New laws are on the verge of being introduced in the EU which would require parents to give permission for their children under the age of 16 to use social media and chat apps such as Facebook, Snapchat, and Instagram.
Under a last-minute amendment to new EU rules on data protection the age of consent for internet companies to use personal data will be increased from 13 to 16.
The amendment said that using data of “a child below the age of 16 years shall only be lawful if and to the extent that such consent is given or authorised by the holder of parental responsibility over the child”.
Negotiations over the “general data protection regulation” are about to finalise, with the last round of talks between the European Parliament and member states set to begin on Tuesday – before a vote on Thursday.
A senior executive at one US tech group was quoted by The Financial Times as saying:
“This is a ban that will [require] millions of kids and teenagers to get permission from their parents to use internet services. That includes email accounts, social media platforms and downloading apps.”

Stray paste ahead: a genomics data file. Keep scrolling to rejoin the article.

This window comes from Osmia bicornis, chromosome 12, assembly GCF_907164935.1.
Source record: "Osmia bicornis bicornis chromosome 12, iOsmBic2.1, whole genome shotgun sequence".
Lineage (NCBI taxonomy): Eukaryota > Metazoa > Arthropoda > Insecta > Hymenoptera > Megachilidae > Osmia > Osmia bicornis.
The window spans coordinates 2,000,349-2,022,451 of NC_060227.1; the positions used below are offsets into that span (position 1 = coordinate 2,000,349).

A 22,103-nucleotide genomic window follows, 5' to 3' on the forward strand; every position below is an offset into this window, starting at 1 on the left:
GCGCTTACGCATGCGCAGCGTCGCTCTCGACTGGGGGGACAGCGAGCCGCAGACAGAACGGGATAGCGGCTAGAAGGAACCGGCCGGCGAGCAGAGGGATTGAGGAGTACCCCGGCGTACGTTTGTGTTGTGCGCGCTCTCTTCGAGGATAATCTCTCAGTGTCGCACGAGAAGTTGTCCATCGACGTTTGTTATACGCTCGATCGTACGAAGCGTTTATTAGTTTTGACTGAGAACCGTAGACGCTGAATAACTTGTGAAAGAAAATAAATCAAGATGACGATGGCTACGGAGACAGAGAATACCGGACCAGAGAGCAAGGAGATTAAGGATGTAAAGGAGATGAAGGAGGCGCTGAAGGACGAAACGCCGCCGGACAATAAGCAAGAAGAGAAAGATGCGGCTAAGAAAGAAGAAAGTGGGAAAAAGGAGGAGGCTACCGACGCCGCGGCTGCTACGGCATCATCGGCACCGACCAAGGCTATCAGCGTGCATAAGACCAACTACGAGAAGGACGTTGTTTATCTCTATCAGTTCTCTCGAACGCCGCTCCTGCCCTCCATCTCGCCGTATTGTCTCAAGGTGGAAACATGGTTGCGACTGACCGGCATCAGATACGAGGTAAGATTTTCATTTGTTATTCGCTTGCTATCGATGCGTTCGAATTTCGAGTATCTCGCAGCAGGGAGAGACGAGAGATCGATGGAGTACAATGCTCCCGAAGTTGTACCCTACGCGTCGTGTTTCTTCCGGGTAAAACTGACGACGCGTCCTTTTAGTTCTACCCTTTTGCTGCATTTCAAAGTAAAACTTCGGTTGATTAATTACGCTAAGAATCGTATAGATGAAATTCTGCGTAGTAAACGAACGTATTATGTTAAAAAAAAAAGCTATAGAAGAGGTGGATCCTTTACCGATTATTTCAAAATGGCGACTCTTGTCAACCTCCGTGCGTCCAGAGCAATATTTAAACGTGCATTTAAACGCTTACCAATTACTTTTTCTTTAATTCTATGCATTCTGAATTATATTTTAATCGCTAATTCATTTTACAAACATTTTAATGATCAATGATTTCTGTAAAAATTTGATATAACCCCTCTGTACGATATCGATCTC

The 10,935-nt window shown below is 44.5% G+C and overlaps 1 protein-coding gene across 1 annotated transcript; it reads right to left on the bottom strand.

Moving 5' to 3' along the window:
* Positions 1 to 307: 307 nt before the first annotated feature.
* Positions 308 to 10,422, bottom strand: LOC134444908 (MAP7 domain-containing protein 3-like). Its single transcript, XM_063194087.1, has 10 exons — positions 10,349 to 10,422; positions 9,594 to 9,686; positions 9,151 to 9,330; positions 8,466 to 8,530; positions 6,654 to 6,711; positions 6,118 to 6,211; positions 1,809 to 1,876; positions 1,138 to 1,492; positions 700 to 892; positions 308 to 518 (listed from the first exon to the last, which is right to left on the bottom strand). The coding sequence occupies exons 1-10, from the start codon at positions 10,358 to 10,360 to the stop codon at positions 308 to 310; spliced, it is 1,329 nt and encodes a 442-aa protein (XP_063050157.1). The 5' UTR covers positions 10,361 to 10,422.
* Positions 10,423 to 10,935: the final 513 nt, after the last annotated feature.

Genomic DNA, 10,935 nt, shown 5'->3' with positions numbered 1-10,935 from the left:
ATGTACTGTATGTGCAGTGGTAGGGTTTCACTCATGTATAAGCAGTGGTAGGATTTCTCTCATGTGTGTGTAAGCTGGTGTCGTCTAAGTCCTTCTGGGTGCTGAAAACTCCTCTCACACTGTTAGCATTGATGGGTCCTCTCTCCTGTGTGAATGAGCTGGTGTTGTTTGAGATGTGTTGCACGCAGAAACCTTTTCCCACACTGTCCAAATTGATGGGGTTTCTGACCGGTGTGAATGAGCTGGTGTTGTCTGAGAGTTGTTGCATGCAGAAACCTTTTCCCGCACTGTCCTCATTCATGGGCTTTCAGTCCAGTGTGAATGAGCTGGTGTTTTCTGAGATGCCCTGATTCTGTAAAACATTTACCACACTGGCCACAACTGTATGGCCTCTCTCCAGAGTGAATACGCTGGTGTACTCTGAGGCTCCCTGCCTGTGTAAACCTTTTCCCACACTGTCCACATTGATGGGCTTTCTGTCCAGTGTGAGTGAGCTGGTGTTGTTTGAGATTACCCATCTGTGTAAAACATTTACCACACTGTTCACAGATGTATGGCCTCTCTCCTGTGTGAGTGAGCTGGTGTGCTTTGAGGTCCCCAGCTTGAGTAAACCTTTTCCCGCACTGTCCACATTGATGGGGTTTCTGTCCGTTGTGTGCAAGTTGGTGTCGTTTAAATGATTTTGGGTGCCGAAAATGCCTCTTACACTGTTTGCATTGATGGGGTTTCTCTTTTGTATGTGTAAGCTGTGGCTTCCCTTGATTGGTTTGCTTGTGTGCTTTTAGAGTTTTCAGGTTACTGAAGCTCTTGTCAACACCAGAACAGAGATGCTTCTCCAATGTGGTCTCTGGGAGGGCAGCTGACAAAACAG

There is a petition against the proposal led by those stating that the new rules would effectively ‘ban teenagers from using the internet’
The petition says: “With the new law that the European Union wants to pass this week, young people wouldn’t even be able to sign this very petition.”
The European Parliament will vote on the matter this Thursday.
“It is unreasonable to think that a child of 15 needs parental consent in every situation,” Alexander Whalen, senior policy manager of Digital Europe, told the FT.
UK Anti-Bullying Campaign strongly against the proposal
The Diana Award Youth Board, which involves different projects aimed at reducing bullying in schools across the UK, said:
“This higher age threshold may incentivise children between the ages of 13 and 15 to lie about their age. Children aged 13 and above have long accessed online services; an artificial and sudden change to this threshold will likely result in many children between the ages of 13 and 15 lying about their ages in order to continue accessing online services – rather than asking their parents to consent,”
“This development would make it far more difficult for online services to offer children age-appropriate guidance and tools to ensure a safe and privacy-protective experience online.”